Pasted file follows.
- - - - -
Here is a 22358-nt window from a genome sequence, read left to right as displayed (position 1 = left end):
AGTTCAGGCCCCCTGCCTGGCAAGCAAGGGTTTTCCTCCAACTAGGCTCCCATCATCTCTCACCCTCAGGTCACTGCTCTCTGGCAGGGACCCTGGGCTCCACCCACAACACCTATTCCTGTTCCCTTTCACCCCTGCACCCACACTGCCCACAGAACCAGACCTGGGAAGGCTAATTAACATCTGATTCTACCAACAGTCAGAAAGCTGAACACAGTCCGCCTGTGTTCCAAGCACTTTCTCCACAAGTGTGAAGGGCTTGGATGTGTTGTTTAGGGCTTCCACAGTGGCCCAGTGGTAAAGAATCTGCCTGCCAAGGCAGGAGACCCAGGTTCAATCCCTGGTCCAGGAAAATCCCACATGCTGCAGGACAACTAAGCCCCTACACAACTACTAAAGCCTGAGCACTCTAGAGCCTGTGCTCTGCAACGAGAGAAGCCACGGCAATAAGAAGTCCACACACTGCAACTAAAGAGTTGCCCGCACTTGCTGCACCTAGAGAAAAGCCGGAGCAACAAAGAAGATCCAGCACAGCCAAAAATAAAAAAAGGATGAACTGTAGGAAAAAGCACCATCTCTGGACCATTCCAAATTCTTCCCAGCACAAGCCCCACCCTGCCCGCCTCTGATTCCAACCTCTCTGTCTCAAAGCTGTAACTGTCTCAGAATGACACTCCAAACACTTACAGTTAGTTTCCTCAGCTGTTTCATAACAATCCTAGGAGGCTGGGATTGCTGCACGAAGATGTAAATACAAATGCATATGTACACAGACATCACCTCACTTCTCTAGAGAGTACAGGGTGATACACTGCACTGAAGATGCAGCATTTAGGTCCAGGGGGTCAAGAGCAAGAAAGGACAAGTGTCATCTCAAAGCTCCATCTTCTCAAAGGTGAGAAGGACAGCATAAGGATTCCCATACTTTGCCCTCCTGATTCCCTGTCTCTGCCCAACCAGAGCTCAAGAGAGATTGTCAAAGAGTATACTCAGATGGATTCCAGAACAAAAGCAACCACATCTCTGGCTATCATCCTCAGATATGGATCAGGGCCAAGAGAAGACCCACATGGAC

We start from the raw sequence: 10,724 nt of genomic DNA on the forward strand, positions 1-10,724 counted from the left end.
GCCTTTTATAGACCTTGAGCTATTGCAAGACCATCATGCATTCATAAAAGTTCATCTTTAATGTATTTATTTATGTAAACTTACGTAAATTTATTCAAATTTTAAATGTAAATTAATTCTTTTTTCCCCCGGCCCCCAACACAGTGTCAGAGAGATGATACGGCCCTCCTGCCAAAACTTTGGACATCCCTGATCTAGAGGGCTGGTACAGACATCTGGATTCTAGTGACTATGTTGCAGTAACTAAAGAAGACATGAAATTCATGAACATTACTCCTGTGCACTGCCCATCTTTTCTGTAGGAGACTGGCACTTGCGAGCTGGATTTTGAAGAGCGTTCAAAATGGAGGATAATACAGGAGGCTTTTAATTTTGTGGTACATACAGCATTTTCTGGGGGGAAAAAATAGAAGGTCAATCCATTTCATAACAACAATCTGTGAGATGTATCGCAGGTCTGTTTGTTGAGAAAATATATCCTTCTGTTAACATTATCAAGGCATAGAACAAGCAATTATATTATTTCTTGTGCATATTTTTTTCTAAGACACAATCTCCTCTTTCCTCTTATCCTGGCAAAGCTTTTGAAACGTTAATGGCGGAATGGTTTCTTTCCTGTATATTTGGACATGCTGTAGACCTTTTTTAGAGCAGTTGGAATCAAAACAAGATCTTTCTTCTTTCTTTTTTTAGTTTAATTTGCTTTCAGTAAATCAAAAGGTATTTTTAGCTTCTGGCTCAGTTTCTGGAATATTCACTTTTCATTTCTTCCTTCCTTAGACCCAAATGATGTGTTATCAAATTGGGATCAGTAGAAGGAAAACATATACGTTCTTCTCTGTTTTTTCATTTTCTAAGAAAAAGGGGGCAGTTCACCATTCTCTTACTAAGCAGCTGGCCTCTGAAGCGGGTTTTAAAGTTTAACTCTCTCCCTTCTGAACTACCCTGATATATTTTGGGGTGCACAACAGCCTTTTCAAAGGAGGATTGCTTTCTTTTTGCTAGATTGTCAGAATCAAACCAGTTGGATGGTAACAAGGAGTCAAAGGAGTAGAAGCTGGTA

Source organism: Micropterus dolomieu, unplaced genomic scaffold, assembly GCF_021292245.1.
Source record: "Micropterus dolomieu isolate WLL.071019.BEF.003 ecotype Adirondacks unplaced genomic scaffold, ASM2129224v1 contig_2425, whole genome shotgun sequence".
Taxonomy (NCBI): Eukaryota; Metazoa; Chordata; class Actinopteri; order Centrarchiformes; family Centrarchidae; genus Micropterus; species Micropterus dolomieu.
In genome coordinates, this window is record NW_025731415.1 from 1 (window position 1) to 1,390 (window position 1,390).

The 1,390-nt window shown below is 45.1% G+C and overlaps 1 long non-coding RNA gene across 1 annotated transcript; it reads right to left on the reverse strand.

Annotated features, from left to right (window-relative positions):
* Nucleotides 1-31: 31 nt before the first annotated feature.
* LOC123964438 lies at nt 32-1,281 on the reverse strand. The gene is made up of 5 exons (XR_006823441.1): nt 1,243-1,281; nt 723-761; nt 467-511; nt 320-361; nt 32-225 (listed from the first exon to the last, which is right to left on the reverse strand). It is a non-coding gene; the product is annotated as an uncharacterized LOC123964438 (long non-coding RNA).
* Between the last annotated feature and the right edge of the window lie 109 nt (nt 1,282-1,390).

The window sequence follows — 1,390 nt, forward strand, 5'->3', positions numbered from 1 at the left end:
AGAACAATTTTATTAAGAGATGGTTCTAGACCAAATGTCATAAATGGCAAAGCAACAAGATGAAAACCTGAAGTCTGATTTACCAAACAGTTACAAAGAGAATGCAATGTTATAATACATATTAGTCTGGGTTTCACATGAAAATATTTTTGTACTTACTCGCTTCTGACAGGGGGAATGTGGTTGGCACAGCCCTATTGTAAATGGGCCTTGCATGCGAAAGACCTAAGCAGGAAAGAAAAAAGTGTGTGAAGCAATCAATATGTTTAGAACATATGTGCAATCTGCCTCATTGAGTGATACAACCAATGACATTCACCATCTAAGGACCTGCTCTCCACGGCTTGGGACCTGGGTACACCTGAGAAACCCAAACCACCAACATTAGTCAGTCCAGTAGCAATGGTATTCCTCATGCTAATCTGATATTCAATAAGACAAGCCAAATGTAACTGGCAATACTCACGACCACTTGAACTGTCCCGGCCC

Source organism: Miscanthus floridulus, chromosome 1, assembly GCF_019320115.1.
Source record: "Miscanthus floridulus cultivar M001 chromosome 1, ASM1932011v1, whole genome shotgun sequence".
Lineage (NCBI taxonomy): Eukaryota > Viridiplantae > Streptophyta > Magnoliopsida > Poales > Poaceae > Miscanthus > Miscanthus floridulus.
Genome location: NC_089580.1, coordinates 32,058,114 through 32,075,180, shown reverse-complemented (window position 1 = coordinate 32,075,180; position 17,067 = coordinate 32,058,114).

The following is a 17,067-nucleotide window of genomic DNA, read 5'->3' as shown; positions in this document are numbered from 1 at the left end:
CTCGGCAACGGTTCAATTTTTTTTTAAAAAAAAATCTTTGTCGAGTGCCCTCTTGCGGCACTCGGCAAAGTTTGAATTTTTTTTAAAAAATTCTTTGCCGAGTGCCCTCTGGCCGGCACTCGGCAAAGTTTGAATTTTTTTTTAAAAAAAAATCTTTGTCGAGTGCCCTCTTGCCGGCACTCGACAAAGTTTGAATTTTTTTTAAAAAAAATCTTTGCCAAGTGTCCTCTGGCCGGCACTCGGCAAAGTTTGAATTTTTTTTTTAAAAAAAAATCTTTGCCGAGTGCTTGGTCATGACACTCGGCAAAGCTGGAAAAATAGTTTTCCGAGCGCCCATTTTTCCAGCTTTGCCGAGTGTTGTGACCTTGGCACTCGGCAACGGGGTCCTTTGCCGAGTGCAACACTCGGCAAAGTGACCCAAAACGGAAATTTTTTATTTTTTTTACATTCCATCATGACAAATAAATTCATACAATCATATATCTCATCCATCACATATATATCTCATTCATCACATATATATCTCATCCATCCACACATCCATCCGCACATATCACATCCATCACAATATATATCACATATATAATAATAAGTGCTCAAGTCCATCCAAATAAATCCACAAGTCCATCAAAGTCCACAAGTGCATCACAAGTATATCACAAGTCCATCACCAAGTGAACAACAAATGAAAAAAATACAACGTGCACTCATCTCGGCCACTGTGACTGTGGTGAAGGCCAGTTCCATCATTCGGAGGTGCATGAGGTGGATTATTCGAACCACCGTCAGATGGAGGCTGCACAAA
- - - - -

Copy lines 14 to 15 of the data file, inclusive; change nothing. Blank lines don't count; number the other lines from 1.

The window sequence follows — 1,390 nt, forward strand, 5'->3', positions numbered from 1 at the left end:
AGAACAATTTTATTAAGAGATGGTTCTAGACCAAATGTCATAAATGGCAAAGCAACAAGATGAAAACCTGAAGTCTGATTTACCAAACAGTTACAAAGAGAATGCAATGTTATAATACATATTAGTCTGGGTTTCACATGAAAATATTTTTGTACTTACTCGCTTCTGACAGGGGGAATGTGGTTGGCACAGCCCTATTGTAAATGGGCCTTGCATGCGAAAGACCTAAGCAGGAAAGAAAAAAGTGTGTGAAGCAATCAATATGTTTAGAACATATGTGCAATCTGCCTCATTGAGTGATACAACCAATGACATTCACCATCTAAGGACCTGCTCTCCACGGCTTGGGACCTGGGTACACCTGAGAAACCCAAACCACCAACATTAGTCAGTCCAGTAGCAATGGTATTCCTCATGCTAATCTGATATTCAATAAGACAAGCCAAATGTAACTGGCAATACTCACGACCACTTGAACTGTCCCGGCCC